1. Organic Connection of the Prophecies.—In order to draw our inference logically, we have to remember that the Messianic prophecies contain a double element: they predict certain outward events whose verification can be perceived by our senses, and they predict certain inward properties and faculties of the Messias which are not directly subject to our sensitive perception. Now, it must be noticed that these two lines of predictions are so intimately connected that they must proceed from the same author; because the first without the second would be vain and empty, while the second without the first would be entirely useless for the human race. The former might be the work of a mere mountebank, and the latter could never be practically verified so as to affect our moral life and our tenets of belief. Hence the two lines of prophetic predictions are inseparably woven into one organic whole. If then the prophecies regarding the outward events that are subject to our experience are verified and, therefore, proved to be of divine origin,—for God alone can be the author of true prophecy,—the prophecies regarding the inward facts that are above our sensitive experience must be of divine origin too—i.e., must have been inspired by God, and are therefore infallibly true. If, e.g., the event has proved that God really foretold of the Messias that he will be despised and the most abject of men,—a man of sorrows and acquainted with infirmity,—the same event has proved God to be the author also of those other words: “Surely he hath borne our infirmities, and carried our sorrows.… He was wounded for our iniquities, he was bruised for our sins” (Is. 53:3–5).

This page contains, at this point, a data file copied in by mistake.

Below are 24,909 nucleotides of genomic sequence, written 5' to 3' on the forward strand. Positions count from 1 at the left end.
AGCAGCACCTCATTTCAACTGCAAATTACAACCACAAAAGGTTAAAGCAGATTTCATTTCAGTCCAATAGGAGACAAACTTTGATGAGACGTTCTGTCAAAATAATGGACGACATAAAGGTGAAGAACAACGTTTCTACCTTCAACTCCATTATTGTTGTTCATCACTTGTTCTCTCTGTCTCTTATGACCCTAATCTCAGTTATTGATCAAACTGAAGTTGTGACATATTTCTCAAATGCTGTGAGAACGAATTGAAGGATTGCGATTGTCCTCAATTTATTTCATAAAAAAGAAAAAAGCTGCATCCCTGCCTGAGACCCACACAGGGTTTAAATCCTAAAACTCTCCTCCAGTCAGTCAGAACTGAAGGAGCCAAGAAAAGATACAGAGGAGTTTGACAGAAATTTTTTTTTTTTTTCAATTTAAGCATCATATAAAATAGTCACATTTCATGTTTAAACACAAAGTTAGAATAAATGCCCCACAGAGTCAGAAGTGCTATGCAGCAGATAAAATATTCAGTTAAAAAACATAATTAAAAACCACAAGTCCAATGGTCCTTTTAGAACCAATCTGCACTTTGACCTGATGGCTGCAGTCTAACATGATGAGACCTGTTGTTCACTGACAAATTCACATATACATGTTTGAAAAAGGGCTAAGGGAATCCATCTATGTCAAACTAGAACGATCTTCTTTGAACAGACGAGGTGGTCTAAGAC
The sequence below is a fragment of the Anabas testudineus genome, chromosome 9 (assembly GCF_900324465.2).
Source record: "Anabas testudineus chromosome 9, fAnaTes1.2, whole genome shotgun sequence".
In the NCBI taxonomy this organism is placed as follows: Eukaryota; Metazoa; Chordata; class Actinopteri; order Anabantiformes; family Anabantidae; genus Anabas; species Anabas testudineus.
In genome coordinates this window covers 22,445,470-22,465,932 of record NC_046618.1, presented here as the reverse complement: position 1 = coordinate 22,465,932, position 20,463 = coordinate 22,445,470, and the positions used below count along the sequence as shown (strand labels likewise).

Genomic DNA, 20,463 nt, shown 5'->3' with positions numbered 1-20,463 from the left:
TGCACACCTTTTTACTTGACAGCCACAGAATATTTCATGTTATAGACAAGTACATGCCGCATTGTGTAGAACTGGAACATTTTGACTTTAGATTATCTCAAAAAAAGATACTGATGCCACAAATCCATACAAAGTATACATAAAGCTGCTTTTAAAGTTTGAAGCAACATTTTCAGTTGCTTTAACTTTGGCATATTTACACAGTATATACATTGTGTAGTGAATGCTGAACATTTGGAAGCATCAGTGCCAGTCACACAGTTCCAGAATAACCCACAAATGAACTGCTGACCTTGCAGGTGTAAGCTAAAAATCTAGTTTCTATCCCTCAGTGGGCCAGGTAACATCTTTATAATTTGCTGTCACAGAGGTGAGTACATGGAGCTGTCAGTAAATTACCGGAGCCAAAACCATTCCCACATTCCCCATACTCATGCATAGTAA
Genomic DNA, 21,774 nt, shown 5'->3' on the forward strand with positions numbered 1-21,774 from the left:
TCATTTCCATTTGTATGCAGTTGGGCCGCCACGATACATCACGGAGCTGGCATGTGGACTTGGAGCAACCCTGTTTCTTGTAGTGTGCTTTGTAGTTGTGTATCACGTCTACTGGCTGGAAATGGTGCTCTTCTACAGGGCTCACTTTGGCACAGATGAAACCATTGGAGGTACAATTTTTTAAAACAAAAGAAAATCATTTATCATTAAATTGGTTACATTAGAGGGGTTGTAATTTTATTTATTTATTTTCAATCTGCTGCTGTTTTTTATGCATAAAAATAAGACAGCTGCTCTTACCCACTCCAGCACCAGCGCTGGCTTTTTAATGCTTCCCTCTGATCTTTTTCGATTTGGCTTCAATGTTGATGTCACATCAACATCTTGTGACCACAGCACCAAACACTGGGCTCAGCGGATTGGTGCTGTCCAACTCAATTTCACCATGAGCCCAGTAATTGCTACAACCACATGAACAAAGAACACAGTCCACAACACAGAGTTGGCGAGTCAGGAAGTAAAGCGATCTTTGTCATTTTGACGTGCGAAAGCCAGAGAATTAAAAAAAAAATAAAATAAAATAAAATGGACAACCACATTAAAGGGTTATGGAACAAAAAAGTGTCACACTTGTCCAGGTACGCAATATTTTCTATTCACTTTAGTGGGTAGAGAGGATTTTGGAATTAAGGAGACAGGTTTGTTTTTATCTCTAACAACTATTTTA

2. Identity of Sacred and Profane Seer.—Besides this there is another way of inferring God’s testimony for the divine mission and nature of the Messias from the Messianic prophecies, or perhaps it is the way already indicated, but viewed from a different standpoint. From the fact that a prophet predicted certain future events, which have really come to pass, it may be inferred that God made him his own messenger to his people. Whatever, therefore, this acknowledged divine agent either said or wrote concerning God’s kingdom, or the time and manner of its coming, was based upon divine authority. The prophet’s contemporaries certainly had no other way of ascertaining the true prophetic nature of the Messianic predictions. For they had not yet the correspondence between prediction and fulfilment to guide them in their belief or disbelief of any given Messianic prophecy. The negative criterion of true prophecy, laid down in Deut. 18:22, could not, in the Old Testament, be applied to the Messianic fulfilment. but was observed in the accomplishment of contemporaneous events: “Whatsoever that same prophet foretelleth in the name of the Lord, and it cometh not to pass, that thing the Lord hath not spoken, but the prophet hath forged it by the pride of his mind: and therefore thou shalt not fear him.”